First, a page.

Salute to 1990s Comics

Comics of the 1990s have gotten a bad rap. A lot of people look at them and see only the holofoil cover gimmicks, interminable summer crossovers (which are back), everyone trying to ape the Image style with humongous shoulder pads and spikes, mullets, Spider-Clones, Electric Superman, Emerald Twilight, and “kewl” revamps.

But there were also a lot of very good comics being published at the time, and everyone was trying new things. Sure, some of them didn’t work (like Bloodlines or Fate), but some of them did (like Starman). This list is going to be heavily DC, since that’s what I was reading at the time, but this is the decade that brought us:

Mark Waid’s run on Flash


James Robinson’s Starman

Robin’s solo series

Nightwing’s solo series

Young Justice

Grant Morrison’s run on JLA

DC One Million

Batman: The Long Halloween

Tangent Comics

Batman: No Man’s Land

Astro City


Underrated Books




Resurrection Man


Yeah, there were some clunkers, but there were also books like…

Kingdom Come

The Golden Age

JLA: The Nail

Vertigo’s Golden Age

Neil Gaiman’s Sandman

It started in 1989, but most of its 75-issue run took place during the first half of the 1990s.



And much more. I’m sure people who were reading Marvel, Image, etc. books at the time can come up with a list of gems from those companies.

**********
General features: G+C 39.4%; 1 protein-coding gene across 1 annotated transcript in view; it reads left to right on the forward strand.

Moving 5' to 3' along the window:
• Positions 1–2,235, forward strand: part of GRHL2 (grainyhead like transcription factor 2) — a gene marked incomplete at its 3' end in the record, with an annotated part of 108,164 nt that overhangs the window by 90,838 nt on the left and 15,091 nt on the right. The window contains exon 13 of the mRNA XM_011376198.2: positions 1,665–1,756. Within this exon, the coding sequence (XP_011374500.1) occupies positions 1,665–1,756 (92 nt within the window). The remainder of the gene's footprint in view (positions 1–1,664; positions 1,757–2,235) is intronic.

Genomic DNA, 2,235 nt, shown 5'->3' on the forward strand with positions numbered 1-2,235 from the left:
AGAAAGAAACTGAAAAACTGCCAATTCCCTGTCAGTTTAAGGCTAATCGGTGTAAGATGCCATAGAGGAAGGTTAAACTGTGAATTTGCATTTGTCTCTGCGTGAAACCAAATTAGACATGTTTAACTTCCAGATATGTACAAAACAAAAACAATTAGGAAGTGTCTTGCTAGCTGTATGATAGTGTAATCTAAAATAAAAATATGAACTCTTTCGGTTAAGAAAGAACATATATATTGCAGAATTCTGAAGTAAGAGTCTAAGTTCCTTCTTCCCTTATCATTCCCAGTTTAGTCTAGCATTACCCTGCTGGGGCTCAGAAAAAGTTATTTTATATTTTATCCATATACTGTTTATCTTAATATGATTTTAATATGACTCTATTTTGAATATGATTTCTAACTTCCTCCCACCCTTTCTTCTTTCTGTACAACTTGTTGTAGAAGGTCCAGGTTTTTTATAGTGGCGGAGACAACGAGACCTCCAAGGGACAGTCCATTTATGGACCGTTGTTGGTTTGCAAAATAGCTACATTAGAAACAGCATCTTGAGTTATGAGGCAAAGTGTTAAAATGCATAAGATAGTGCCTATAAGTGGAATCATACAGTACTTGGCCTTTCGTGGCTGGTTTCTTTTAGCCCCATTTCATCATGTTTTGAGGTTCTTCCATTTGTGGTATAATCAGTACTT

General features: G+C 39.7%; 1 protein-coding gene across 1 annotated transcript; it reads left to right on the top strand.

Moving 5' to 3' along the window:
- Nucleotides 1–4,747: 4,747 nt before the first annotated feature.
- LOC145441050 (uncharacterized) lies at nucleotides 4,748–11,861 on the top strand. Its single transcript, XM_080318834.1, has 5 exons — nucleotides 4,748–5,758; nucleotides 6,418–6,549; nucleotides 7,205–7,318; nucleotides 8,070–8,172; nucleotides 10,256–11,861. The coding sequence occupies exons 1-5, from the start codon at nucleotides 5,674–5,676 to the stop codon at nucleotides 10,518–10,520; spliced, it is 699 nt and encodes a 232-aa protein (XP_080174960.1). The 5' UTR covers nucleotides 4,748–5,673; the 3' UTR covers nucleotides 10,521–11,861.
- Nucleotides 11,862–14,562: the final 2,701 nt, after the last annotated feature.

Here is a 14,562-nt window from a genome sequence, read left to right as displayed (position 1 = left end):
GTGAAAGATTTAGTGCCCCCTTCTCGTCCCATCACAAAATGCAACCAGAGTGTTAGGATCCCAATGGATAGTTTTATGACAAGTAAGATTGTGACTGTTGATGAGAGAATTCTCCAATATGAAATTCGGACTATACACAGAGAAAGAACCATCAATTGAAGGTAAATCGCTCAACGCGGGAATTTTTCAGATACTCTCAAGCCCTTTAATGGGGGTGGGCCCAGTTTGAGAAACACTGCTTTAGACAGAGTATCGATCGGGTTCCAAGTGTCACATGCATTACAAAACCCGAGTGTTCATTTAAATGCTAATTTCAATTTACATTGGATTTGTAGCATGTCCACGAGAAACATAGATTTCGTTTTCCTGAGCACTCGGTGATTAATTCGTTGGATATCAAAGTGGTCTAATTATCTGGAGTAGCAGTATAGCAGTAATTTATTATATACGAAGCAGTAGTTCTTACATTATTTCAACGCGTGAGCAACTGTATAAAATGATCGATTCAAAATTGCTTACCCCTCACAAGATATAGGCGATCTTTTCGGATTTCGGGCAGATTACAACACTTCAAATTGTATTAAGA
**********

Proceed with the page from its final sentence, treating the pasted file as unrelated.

Thanks to the Grand Comic Book Database for the cover scans!

(Cross-posted at scans_daily, which got a lot more traffic and a lot more comments.)


5 thoughts on “Salute to 1990s Comics

  1. Rockin' Rich


    I essentially stopped reading comics… doing the weekly pull-list… in the early nineties, right after the quintessentially dumb death of you-know-who, and didn’t get back in the groove until a few months ago.

    No more pull-lists, just a few comics every week, plus purchases of selected compilations from my “missing years.”

    Never read or heard of Chronos or Chase, btw. Might have to check ’em out, Kelson.

  2. BrianR

    The Long Halloween and Kingdom Come are my top two on your list. I didn’t read either during their initial run, but reading them years later I was so impressed by the depth of the storytelling in them. As you said, many comics during the 90’s were heavy on gimmick and thin on substance, but you’ve put some good ones up here.

    .-= BrianR’s latest blog post: Secret Invasion #5 – The Heroes Fight Back =-.

  3. Kelson Post author

    @Shag: Hey, DC One Million was a lot of fun! 😀

    @Rich: Chronos and Chase are two books that I discovered just before they were canceled (at almost the same time, too). Chase was about a government agent whose job is to keep tabs on super-heroes even though she absolutely hates them. The characterization is the best part of the book, but the art is excellent as well, and the stories range all over from the Teen Titans to the Suicide Squad. It lasted just 10 issues.

    Chronos was about a small-time industrial spy and thief who discovered he could travel through time — if not entirely reliably. He found himself jumping around through DCU’s history and future, and encountered other time travelers who had their own societies and plots. The One Million issue had him going up against John Fox, the DC1M Flash. It lasted 12 issues.


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